The education experience should strive to be as similar as possible to the experience of the typical college student. The college campus is a school, after all, with many, many classes on a wide variety of subjects. The first place to look is the college catalog, for credit classes, non-credit offerings, options to audit classes, learning labs and other naturally occurring learning opportunities on the college campus that are for all students. With the appropriate supports, these can be rich, learning experiences.
Many PSE program planners are considering the development of a special math or reading class, or a class on self-advocacy or independent living for students with ID. While this instinct may be based on good intentions, by setting up separate classes you are only reinforcing the negative image and stereotypes of people with ID as incapable of participating in typical learning experiences. Also, these types of separate options are based on the assumption that others know what is “best” for a particular student and what they “should” be learning in college. If a PSE initiative is truly based on what people want for themselves, there should be no expectation that every student does the same thing or takes all the same classes. Because a key tenet of inclusive postsecondary education options is a focus on person-centered planning for each student, each student will have a different schedule, based on their own unique dreams for themselves. So rather than setting up a functional math class that all participants attend, if a student indicates that they want to focus some of their learning on improving their math skills, then seek out a math class and arrange for extra support for the assignments, perhaps have an educational coach attend the class with the student for a time.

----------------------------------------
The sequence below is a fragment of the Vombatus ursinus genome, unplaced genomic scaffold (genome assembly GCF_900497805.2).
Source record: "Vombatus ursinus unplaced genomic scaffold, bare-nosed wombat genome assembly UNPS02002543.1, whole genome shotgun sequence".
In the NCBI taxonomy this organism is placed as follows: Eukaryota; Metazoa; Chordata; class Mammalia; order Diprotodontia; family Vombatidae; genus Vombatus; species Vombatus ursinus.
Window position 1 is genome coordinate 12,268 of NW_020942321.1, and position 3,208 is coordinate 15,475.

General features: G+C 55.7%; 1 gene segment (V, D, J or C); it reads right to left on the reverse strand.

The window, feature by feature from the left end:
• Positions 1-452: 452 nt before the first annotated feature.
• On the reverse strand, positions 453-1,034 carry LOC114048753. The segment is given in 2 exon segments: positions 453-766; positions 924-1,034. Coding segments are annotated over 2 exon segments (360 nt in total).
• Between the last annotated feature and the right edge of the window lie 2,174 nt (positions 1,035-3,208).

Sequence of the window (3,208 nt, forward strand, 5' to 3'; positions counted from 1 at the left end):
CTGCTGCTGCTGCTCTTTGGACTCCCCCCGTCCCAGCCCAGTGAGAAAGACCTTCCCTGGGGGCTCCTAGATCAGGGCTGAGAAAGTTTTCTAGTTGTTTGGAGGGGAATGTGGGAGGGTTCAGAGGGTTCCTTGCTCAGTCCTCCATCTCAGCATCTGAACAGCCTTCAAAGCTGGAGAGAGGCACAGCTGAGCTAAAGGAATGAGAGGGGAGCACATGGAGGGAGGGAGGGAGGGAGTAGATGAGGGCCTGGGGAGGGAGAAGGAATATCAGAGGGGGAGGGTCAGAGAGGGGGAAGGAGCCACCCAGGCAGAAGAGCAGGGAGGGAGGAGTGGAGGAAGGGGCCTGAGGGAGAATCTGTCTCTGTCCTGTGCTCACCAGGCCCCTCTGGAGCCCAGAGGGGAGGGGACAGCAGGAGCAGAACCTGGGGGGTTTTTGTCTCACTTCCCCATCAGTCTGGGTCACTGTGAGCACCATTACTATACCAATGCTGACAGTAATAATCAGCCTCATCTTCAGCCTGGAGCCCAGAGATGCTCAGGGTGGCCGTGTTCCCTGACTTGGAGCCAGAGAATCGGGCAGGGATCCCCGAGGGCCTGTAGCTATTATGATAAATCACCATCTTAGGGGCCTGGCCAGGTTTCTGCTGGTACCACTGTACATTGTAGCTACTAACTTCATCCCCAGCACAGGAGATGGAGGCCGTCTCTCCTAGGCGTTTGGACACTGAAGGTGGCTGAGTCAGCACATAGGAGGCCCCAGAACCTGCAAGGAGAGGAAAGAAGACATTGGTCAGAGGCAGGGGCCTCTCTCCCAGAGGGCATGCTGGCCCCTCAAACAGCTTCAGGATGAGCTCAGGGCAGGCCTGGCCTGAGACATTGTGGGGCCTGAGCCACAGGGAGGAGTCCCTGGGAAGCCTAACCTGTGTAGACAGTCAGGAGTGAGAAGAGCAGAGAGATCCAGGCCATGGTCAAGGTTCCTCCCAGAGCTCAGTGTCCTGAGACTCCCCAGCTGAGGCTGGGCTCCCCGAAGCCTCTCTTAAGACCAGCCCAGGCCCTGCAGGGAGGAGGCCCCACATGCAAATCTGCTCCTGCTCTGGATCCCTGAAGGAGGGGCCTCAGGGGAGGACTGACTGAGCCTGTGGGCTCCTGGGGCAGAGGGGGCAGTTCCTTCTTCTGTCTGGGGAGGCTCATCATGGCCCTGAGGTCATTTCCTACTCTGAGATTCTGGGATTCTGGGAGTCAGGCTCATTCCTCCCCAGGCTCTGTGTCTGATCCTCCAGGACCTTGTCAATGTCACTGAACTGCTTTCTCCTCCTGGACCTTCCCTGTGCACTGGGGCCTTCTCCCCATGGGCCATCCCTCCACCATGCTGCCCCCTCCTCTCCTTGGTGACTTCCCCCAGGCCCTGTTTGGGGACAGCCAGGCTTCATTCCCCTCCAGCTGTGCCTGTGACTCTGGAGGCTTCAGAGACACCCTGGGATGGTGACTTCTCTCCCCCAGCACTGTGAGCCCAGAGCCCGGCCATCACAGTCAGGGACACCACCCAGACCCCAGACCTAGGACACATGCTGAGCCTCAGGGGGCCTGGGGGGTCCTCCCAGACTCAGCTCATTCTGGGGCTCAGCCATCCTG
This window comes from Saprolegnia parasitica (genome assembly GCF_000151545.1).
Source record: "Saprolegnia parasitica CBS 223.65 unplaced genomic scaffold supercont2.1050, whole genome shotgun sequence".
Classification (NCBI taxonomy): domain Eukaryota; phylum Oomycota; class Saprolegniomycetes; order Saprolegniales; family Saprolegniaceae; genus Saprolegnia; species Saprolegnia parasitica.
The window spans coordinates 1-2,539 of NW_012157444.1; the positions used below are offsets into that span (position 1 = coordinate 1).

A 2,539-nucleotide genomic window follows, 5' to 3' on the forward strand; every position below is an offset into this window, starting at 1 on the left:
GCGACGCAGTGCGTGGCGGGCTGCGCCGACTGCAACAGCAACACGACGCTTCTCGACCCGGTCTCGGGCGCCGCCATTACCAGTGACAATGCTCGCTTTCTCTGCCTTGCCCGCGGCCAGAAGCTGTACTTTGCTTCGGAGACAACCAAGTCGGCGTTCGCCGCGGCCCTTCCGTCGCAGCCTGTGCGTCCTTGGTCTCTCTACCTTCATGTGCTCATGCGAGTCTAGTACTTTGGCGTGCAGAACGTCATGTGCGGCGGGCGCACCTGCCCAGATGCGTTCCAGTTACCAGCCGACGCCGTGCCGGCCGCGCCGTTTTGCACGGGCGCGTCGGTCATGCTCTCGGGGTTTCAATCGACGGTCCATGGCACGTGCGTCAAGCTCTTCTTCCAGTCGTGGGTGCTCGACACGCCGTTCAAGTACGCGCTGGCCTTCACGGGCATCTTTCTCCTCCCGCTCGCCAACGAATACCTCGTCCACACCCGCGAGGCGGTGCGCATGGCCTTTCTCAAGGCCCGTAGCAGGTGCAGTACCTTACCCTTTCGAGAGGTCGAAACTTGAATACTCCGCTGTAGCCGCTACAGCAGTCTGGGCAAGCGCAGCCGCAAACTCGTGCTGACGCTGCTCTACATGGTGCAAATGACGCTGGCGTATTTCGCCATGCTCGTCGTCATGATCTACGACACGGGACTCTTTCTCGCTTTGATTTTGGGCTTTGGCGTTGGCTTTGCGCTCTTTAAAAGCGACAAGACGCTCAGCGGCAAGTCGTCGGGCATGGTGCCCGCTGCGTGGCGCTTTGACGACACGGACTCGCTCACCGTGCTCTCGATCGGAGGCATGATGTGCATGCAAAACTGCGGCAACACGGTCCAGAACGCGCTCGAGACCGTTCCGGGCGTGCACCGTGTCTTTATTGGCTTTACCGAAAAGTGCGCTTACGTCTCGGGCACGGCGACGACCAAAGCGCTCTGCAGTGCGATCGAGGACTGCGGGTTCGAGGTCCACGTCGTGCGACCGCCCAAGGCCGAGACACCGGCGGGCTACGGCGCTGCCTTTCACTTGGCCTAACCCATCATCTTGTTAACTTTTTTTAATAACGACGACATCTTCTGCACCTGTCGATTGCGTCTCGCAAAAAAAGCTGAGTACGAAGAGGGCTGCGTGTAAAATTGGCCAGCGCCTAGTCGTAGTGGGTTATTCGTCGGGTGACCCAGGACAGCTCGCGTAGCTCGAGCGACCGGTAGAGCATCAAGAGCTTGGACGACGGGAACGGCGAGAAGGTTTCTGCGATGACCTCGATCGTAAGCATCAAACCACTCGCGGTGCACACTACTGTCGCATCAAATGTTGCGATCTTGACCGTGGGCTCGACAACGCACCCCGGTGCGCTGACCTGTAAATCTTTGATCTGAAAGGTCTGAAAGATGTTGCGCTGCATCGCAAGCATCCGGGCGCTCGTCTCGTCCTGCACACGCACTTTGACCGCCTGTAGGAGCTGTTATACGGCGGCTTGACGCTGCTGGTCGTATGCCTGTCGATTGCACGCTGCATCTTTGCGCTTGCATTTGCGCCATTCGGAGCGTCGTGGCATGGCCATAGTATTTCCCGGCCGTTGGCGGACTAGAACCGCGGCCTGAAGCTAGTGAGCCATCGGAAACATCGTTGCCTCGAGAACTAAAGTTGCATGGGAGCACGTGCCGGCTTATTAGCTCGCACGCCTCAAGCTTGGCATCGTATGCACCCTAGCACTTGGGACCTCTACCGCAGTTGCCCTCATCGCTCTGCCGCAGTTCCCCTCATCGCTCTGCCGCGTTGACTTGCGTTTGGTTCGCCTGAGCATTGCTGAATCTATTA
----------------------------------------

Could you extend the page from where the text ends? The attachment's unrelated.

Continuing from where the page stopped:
In summary, college initiatives for students with intellectual disabilities should utilize the naturally occurring learning opportunities at the college to create an inclusive course of study for each student based on their person-centered plan, one that does not depend on separate classes or learning activities. These separate options reinforce negative assumptions about individuals with ID, are based on preconceived ideas of what the student “should” learn rather than focusing on what they want to learn, and do not use what we know from the generalization research on where learning happens best.
Colleges can use the existing course catalog to create a course of study leading to a credential that aligns with the areas of study offered to all students. Some colleges have career-specific courses of study that may lead to an industry recognized credential. Other colleges may have an independent study leading to a liberal arts credential. Most credentials also include internships and other campus activities. When you are starting a program, you will want to think about the number of college classes, credits and internships that will comprise a student’s college experience. This may change as the program grows, and should be approved by the governing board of the college.